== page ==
Small upheaval in the field of archaeology : the settlement of North America dates back to at least 30 000 years and is thus two times older than estimated so far, according to archaeological research, the results of which are published on Wednesday. The specimens collected, of which 1 900 tools in stone, to prove a human occupation of the cave of Chiquihuite (north of Mexico) up to 33 000 years, and which lasted for 20 000 years, show two studies published in the journal Nature.
" Our research provide new evidence on a former presence of humans in the Americas, the last continent to have been occupied by the man, is commended to the Agence France-Presse the archaeologist Ciprian Ardelean, lead author of one of the two studies. The oldest specimens found in this cave, situated high and has been excavated since 2012, have been dated by radiocarbon (or carbon-14) over a range of between 33 000 and 31 000 years before our era. "They are few in number, but they are here ", commented the researcher from the Universidad autonoma de Zacatecas, Mexico. They revealed a lithic industry hitherto unknown, using tools of stone cut into thin strips.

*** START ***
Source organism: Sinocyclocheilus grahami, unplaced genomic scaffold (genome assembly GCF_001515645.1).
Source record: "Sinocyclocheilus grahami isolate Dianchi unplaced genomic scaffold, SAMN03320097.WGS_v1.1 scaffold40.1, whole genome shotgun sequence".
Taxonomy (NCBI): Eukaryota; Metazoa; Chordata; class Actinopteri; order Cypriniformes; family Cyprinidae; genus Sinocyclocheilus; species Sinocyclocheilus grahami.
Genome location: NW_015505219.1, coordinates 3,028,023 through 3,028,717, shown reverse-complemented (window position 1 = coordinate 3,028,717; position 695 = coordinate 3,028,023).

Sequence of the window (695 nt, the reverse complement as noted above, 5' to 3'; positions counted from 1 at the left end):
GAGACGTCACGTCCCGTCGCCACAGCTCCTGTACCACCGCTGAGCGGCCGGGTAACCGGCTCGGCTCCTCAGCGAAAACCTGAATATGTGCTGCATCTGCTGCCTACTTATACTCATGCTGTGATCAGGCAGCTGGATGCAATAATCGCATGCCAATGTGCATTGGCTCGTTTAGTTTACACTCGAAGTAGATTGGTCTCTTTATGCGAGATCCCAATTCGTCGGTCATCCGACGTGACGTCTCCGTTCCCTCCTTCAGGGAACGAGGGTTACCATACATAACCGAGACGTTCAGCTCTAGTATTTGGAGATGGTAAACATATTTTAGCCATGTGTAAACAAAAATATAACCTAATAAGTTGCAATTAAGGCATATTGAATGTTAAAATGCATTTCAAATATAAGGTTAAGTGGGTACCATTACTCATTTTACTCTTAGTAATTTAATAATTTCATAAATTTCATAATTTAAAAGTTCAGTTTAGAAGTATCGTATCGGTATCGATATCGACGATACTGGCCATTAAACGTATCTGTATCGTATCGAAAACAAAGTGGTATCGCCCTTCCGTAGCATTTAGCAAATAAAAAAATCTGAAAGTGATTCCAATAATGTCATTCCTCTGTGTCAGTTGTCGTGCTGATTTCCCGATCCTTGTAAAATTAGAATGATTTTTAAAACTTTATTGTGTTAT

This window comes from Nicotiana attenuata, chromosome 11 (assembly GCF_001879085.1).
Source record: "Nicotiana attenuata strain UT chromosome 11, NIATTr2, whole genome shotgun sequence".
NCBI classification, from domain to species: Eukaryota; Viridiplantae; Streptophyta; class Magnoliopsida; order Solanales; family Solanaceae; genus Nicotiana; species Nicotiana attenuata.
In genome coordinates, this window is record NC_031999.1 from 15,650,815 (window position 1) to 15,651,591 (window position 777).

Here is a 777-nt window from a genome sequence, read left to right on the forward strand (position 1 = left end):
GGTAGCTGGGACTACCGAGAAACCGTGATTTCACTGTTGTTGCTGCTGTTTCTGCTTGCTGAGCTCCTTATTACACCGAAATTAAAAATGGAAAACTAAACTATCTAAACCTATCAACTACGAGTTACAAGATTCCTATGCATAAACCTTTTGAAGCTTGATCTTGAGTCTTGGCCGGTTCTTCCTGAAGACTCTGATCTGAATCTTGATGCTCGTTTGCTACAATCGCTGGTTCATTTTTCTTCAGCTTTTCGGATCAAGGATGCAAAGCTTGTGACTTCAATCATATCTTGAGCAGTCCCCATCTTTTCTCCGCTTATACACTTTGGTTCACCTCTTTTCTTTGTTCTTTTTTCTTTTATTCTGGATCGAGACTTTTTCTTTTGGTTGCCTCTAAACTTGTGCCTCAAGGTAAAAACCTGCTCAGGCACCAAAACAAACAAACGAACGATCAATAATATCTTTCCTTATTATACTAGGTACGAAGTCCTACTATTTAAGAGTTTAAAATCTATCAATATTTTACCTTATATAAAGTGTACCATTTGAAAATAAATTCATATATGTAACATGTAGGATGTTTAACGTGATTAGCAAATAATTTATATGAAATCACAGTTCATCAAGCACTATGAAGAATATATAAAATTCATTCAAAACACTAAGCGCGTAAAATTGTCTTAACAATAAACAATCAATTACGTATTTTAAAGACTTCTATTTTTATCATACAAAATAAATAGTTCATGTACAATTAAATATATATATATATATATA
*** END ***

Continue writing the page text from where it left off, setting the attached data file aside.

"Is the denial, is a strong approval"
If no bones or DNA of humans have been found on the site, "it is likely that humans have used it as a base relatively fixed, probably during seasonal events recurring in the context of broader migration movements," says the study. The origins of the first occupants of America are hotly debated among anthropologists and archaeologists.
For decades, the thesis of the most commonly accepted was that of the old growth of 13 000 years, corresponding to the period known as " Clovis ", long regarded as the first american culture, from where the ancestors of the native americans. This theory of Clovis culture primitive is called into question in the past 20 years, with new discoveries, which have declined in the age of early settlements, but only up to 16 000 years. The results of this research are likely to be keenly contested. "This happens as soon as someone finds sites older than 16 000 years ago : the first reaction is either denial, or a strong approval ", according to the researcher.